Applications: Remove the events and marketplace applications. Don't add other applications without permission and don't browse the applications menu.
Block list and limited profile list. These are primarily for people with a public profile, so you can block a few select people and keep the information public to everyone. This is Facebook's answer to stalkers. However, you want your profile private to begin with. There is no point in blocking one of your friends - just remove them as a friend instead.
3. Profile

If your profile privacy settings are correct, these settings are not so crucial since only your friends can see the information. However, since privacy settings can be accidentally set wrong, it is safest not to put unnecessary personal information here.

Basic: Leave "interested in" and "looking for" unchecked (they will not show in your profile). Facebook is for interacting with your friends, not meeting strangers and building new relationships. Select "don't show my birthday" (this is a possible security risk).
Contact: Enter only email and screen name. Any of your friends can get any other information from you directly if needed. Don't risk making it public by accident.
Personal: These are empty boxes that can be filled with anything, so be careful that you don't accidentally put something here that you shouldn't make public. Remember that anything you say here can and might be used against you. Don't think you can just delete it later and no one will ever know, either. On the internet information has a way of getting passed around and becoming permanent.
4. Friends

One of your parents has a Facebook page and is your friend. This allows your parents to monitor what you do on facebook.
Only people who are true friends in real life can be your friends in Facebook (friends of friends don't count unless they are already a personal friend to you too).
Beware of spoof facebook pages, claiming to be someone they are not. Someone might do this to one of your friends as a "joke" and cause lots of confusion and trouble. This is one reason to interact only with true friends after you know it is their real facebook page.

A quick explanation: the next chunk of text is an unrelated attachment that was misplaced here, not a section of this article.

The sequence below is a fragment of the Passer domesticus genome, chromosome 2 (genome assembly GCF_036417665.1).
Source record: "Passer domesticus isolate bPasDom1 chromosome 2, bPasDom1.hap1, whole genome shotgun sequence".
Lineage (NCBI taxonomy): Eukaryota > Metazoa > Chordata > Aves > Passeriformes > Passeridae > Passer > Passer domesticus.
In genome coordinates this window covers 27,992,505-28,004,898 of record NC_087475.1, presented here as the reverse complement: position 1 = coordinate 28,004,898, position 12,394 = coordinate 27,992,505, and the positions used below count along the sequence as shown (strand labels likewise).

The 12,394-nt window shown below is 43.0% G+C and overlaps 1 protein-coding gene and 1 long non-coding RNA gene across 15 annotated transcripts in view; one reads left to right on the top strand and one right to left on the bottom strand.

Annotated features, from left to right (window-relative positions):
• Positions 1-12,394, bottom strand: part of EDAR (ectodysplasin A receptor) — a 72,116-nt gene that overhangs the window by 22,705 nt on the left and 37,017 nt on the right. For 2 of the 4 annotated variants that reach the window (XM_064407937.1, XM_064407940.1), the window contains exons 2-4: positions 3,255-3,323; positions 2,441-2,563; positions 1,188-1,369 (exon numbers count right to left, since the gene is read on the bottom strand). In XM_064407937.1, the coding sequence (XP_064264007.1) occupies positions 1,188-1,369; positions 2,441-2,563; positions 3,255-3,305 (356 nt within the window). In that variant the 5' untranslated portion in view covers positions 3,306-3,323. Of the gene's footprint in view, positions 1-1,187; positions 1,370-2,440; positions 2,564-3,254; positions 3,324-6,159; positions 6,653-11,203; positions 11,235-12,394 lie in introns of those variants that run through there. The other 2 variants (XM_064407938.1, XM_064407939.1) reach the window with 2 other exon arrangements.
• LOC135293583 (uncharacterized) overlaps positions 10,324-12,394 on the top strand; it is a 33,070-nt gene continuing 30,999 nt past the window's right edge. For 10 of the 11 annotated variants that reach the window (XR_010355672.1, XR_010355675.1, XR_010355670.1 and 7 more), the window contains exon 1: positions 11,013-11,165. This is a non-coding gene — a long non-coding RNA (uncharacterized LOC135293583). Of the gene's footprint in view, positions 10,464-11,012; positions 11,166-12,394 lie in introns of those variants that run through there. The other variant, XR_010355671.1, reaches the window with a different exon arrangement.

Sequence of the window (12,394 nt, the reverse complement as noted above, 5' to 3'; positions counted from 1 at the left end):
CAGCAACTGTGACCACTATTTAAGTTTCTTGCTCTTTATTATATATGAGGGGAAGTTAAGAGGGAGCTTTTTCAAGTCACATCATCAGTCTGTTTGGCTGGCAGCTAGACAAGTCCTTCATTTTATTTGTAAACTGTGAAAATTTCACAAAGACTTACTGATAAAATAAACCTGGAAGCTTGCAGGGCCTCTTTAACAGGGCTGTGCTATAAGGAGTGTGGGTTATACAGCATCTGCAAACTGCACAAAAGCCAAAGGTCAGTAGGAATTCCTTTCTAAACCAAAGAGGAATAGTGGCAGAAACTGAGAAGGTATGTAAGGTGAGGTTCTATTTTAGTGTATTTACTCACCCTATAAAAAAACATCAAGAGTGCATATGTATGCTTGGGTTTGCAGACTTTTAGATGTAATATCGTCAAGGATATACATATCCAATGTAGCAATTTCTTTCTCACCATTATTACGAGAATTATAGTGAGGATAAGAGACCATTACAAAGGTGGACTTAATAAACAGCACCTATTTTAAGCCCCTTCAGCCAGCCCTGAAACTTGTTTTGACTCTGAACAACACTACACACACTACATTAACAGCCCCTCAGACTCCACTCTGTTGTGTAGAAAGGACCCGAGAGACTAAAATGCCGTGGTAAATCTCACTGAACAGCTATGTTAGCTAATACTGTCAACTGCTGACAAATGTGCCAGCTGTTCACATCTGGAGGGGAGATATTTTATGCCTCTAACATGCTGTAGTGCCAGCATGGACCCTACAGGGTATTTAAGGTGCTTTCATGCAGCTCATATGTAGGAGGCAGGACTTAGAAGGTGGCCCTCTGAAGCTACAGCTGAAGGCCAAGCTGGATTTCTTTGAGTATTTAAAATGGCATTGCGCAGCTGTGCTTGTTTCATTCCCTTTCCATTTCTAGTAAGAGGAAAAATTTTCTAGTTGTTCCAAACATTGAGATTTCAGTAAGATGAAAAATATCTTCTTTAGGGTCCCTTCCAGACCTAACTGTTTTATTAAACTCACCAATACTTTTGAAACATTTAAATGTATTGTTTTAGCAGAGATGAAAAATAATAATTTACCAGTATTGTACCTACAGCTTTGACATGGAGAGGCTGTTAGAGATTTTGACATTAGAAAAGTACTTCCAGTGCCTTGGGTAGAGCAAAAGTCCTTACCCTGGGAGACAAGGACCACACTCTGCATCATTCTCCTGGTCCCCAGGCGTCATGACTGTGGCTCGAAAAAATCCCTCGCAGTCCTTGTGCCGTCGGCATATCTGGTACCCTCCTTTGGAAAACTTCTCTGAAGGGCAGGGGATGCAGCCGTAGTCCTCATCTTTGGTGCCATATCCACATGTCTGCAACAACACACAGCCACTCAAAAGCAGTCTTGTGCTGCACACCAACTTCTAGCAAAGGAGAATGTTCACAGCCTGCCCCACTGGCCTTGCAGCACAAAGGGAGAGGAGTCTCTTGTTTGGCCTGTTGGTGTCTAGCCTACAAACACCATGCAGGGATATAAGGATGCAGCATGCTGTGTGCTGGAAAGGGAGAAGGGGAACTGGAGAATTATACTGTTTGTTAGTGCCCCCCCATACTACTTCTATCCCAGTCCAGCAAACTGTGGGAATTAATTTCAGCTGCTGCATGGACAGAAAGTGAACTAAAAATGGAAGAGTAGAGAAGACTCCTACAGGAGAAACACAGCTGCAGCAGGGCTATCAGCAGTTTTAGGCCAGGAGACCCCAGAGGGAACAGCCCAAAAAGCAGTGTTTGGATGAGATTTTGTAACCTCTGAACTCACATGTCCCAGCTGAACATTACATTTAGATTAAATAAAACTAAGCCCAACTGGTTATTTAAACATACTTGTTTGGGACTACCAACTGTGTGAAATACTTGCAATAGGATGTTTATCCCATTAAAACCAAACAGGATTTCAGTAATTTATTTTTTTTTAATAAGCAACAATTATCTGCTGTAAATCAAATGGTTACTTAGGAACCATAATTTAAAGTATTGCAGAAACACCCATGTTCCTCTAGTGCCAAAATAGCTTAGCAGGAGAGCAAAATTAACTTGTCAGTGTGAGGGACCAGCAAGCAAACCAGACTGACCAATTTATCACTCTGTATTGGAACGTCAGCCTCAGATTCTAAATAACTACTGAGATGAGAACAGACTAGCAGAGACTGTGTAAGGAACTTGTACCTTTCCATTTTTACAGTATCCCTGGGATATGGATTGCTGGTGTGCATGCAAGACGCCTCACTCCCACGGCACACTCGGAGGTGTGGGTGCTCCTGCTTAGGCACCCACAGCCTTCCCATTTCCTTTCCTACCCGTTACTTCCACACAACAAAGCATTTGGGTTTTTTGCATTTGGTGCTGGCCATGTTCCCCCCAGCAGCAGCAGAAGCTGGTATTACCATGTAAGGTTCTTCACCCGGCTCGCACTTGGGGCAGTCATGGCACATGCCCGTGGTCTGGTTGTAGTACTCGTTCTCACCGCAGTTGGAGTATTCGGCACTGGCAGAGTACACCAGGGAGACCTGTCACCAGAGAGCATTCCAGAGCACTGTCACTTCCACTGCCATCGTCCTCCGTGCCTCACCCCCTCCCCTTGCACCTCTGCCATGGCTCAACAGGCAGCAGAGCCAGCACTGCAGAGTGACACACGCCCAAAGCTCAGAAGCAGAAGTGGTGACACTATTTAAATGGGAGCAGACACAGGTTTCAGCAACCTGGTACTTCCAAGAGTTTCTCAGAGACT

Parents approve all of your friends, or at least reserve the right to disapprove friends just as they presumably will in real life.
Friends who use Facebook in a dangerous manner cannot be your online friends.
Assuming you will have to say no to some friend requests, think ahead about how you can kindly turn down these requests. Also, think about the possible awkwardness of removing someone from your friend list, and don't add lots of friends casually.
Recognize that there are many different kinds of friendship, but Facebook only recognizes friends or not friends (this is part of the risk of using Facebook). Don't put too much importance on whether someone agrees to be your Facebook friend or not.
5. Networks and Groups

Only join networks and groups that are real organizations or groups in real life. This includes generally only your school, home town, church, and other similar organizations. Do not join other online Facebook networks. Recognize that geographic groups like towns and states can contain some people you really don't want to be associated with. Recognize that any network, including your school, may contain imposters.
Get your parents' permission for any new networks or groups you join.
6. Places you go

Don't visit profiles of anyone except your friends. Facebook is for keeping up with your friends, not for browsing profiles of people who are not your friends. This includes friends of friends.
Don't browse new applications. Think of facebook as a place to exchange info with your friends, not a playground to goof off with strange apps like food fight. Any new app may have privacy risks you don't know about.
Don't search except for the purpose of finding your true friends to establish friend links with.
7. Features you don't use

Events - public announcements of events online is risky, unless they are really public events. You don't want strangers dropping in on your birthday party, do you?
Marketplace - this is probably not the best way for you to buy and sell stuff either. Selling stuff and maintaining privacy don't go together. Nobody should know about you on Facebook except your friends, and if you want to sell to them there are better ways.
8. Other

Your parents need to know your facebook password. They need to log in as you occasionally to understand how Facebook looks from your point of view.
Your parents agree not to change or make posts on your facebook page.This can be very embarrassing and defeats the purpose of Facebook. They access it for monitoring only, unless of course you post something really inappropriate.
You agree that if you misuse facebook, your parents can disable your facebook account.
(C) Bill Lovegrove, 2007-2008. All rights reserved.